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Boeing Frontiers
March 2004
Volume 02, Issue 10
Boeing Frontiers
Main Feature

From gliders to rotorcraft

Mark Metzger

They pass the test

The chief test pilot for Boeing Rotorcraft started his flying career in gliders. "When you learn to fly gliders, something has already gone 'wrong': You have no engine," said Mark Metzger. "So you are always thinking, where can I go? What are my options? What happens is more dependent on you than on the aircraft."

Those are the same kinds of questions that a test pilot needs ready answers for, especially if things are not going to plan, Metzger stressed. "You have the rest of your life to get those answers right," he said wryly. "But that may not be very long."

The military draft made Metzger a member of the U.S. Army. A brief stint in the infantry had him longing to fly again, and he applied to flight school. That led to 22 years in the service, most as a test pilot, and he flew every scout and attack rotorcraft in the Army inventory, including UH-1 (Huey) C and M models, AH-1 Cobras, AH-64A Apaches, OH-13, OH-6 and OH-58 scout helicopters as well as Coast Guard helicopters, fixed-wing aircraft and more.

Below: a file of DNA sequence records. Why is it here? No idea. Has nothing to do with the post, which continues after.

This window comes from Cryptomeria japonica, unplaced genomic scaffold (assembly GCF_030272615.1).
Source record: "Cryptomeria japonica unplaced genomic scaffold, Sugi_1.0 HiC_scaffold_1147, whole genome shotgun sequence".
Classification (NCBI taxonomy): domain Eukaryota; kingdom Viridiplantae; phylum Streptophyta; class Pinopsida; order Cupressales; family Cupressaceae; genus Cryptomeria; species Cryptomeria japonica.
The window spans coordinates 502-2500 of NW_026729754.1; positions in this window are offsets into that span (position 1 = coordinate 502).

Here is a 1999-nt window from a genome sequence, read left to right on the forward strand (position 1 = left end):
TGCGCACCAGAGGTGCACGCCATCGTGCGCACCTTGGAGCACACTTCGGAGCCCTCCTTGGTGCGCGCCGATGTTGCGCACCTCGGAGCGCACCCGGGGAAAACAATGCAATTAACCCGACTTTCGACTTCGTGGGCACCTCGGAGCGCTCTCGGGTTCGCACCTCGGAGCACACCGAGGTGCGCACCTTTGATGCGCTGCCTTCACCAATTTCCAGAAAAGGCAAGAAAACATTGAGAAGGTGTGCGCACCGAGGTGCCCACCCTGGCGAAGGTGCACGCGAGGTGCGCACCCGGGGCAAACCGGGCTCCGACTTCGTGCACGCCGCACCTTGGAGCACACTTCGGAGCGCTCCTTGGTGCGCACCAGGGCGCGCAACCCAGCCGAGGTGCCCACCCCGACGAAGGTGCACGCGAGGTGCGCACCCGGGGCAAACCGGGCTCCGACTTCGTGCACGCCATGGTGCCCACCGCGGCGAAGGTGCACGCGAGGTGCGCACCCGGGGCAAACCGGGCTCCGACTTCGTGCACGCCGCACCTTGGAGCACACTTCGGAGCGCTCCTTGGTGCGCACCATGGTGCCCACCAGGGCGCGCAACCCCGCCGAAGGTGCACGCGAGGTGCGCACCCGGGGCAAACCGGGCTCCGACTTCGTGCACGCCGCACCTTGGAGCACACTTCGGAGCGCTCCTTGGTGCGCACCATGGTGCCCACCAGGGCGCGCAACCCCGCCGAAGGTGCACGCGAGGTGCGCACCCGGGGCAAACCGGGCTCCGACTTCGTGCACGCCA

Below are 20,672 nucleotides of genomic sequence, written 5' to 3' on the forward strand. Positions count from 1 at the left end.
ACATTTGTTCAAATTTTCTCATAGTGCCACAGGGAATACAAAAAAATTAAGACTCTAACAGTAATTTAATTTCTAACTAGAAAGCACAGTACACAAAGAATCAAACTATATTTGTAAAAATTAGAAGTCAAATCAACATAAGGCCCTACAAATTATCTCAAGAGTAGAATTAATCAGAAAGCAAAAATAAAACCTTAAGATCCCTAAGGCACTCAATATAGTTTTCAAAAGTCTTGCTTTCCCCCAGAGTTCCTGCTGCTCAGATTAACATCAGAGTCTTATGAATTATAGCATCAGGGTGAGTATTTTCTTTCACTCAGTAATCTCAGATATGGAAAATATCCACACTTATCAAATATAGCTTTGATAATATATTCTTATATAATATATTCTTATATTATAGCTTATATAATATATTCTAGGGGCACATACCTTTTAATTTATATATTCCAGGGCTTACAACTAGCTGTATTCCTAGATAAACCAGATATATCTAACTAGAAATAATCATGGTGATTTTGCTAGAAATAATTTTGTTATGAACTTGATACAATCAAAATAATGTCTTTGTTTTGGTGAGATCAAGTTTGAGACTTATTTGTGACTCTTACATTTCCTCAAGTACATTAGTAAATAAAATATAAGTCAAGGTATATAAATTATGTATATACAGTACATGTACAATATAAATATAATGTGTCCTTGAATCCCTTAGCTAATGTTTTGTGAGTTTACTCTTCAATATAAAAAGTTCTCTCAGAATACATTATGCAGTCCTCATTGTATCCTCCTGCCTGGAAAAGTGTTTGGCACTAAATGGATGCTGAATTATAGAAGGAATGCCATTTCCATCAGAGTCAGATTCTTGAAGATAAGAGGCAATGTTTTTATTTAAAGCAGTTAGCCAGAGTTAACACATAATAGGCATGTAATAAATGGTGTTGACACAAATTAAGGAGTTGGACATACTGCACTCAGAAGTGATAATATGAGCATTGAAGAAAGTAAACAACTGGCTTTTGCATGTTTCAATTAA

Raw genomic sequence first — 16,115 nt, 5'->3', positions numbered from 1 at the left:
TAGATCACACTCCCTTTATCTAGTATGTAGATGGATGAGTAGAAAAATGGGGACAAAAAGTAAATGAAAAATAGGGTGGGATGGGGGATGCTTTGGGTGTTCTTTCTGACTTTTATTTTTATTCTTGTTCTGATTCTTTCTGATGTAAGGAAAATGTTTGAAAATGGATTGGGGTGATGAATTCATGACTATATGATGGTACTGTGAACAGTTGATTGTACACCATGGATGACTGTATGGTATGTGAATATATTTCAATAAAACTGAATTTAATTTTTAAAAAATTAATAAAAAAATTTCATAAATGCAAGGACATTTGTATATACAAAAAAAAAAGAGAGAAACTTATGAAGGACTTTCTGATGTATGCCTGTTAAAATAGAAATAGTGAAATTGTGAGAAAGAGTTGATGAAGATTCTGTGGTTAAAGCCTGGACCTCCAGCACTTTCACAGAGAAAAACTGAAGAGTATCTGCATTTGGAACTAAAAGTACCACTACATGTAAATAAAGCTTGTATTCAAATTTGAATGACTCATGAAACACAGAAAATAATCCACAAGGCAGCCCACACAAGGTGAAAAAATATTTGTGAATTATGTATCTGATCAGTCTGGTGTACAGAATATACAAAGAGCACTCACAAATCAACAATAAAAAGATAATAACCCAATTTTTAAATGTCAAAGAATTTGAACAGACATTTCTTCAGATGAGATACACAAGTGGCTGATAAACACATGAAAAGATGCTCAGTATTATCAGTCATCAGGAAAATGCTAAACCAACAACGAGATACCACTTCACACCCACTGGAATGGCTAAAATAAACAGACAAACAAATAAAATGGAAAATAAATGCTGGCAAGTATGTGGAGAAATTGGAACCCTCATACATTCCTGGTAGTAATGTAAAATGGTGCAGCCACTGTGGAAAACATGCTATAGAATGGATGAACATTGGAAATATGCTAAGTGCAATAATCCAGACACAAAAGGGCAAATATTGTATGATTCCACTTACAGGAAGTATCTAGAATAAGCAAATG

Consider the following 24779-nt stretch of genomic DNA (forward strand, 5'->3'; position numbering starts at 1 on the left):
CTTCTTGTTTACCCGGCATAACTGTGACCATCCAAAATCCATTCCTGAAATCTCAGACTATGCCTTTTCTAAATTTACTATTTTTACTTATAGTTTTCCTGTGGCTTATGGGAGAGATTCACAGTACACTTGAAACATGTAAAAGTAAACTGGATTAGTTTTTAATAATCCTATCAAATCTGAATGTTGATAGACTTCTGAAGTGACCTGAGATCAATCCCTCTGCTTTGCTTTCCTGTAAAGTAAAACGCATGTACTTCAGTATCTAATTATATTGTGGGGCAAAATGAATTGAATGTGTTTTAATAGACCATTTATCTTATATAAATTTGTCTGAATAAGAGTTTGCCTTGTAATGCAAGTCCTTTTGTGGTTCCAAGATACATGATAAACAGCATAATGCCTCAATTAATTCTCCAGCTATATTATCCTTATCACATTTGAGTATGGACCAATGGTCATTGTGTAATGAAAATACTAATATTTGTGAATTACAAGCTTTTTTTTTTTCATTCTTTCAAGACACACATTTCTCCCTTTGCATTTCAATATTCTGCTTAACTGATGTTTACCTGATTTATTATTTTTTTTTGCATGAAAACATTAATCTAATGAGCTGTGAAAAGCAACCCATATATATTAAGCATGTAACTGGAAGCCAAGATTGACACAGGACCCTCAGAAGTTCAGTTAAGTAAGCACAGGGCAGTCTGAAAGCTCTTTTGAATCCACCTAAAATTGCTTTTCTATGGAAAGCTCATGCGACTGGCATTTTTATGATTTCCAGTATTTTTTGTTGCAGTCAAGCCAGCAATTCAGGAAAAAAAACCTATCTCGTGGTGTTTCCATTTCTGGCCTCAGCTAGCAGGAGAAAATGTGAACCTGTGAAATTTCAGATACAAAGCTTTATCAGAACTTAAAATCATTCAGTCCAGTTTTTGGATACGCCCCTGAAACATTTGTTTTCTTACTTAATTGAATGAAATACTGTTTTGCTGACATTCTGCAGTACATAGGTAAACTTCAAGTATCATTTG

Metzger now oversees all test pilots for rotorcraft built by Boeing Integrated Defense Systems. The 11-year company veteran said he looks for the same qualities in those he hires that have helped him: "You have to be able to do exactly the same thing, exactly the same way, over and over."

Test pilots also have to be willing to risk their necks, though not in the way most people would associate with the job. "You must have a sense of professional invulnerability," Metzger explained. "We're the last quality-control stop. If things aren't right, you need enough self-confidence to say so, make it stick and not worry about the career consequences."

The greatest myth about his job, Metzger said, is the "lone wolf" image portrayed in books like "The Right Stuff." "There's an old Southern saying: 'When you see a turtle stuck on a fence post, you know it didn't get there on its own.' The same is true for the test pilot walking out to the aircraft for a first flight," he said. "There's a huge team that got you there and keeps you there."

—Marc Sklar


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